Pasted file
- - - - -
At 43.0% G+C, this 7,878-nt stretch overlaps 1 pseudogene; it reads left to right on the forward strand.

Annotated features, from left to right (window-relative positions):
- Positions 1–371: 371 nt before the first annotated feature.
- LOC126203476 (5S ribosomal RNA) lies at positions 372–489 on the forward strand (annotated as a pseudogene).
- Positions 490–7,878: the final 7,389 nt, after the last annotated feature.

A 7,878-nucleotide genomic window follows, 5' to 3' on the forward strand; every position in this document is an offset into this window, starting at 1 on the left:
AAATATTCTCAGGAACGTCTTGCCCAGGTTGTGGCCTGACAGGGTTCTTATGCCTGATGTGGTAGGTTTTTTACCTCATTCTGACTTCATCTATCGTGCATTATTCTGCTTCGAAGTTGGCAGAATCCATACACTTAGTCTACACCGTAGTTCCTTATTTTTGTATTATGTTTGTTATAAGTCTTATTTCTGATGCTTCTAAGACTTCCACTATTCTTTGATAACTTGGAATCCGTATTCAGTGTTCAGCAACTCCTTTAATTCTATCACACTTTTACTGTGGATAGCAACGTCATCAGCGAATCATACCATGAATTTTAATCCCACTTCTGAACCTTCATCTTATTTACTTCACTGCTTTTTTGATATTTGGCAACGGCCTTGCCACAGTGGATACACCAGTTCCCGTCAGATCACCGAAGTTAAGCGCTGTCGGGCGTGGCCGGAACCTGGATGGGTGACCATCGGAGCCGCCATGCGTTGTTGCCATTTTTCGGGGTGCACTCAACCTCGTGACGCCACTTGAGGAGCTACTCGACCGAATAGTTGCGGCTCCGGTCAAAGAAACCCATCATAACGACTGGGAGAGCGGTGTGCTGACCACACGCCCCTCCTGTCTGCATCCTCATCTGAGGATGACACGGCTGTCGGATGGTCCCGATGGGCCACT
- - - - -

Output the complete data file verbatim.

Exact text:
At 43.0% G+C, this 7,878-nt stretch overlaps 1 pseudogene; it reads left to right on the forward strand.

Annotated features, from left to right (window-relative positions):
- Positions 1–371: 371 nt before the first annotated feature.
- LOC126203476 (5S ribosomal RNA) lies at positions 372–489 on the forward strand (annotated as a pseudogene).
- Positions 490–7,878: the final 7,389 nt, after the last annotated feature.

A 7,878-nucleotide genomic window follows, 5' to 3' on the forward strand; every position in this document is an offset into this window, starting at 1 on the left:
AAATATTCTCAGGAACGTCTTGCCCAGGTTGTGGCCTGACAGGGTTCTTATGCCTGATGTGGTAGGTTTTTTACCTCATTCTGACTTCATCTATCGTGCATTATTCTGCTTCGAAGTTGGCAGAATCCATACACTTAGTCTACACCGTAGTTCCTTATTTTTGTATTATGTTTGTTATAAGTCTTATTTCTGATGCTTCTAAGACTTCCACTATTCTTTGATAACTTGGAATCCGTATTCAGTGTTCAGCAACTCCTTTAATTCTATCACACTTTTACTGTGGATAGCAACGTCATCAGCGAATCATACCATGAATTTTAATCCCACTTCTGAACCTTCATCTTATTTACTTCACTGCTTTTTTGATATTTGGCAACGGCCTTGCCACAGTGGATACACCAGTTCCCGTCAGATCACCGAAGTTAAGCGCTGTCGGGCGTGGCCGGAACCTGGATGGGTGACCATCGGAGCCGCCATGCGTTGTTGCCATTTTTCGGGGTGCACTCAACCTCGTGACGCCACTTGAGGAGCTACTCGACCGAATAGTTGCGGCTCCGGTCAAAGAAACCCATCATAACGACTGGGAGAGCGGTGTGCTGACCACACGCCCCTCCTGTCTGCATCCTCATCTGAGGATGACACGGCTGTCGGATGGTCCCGATGGGCCACT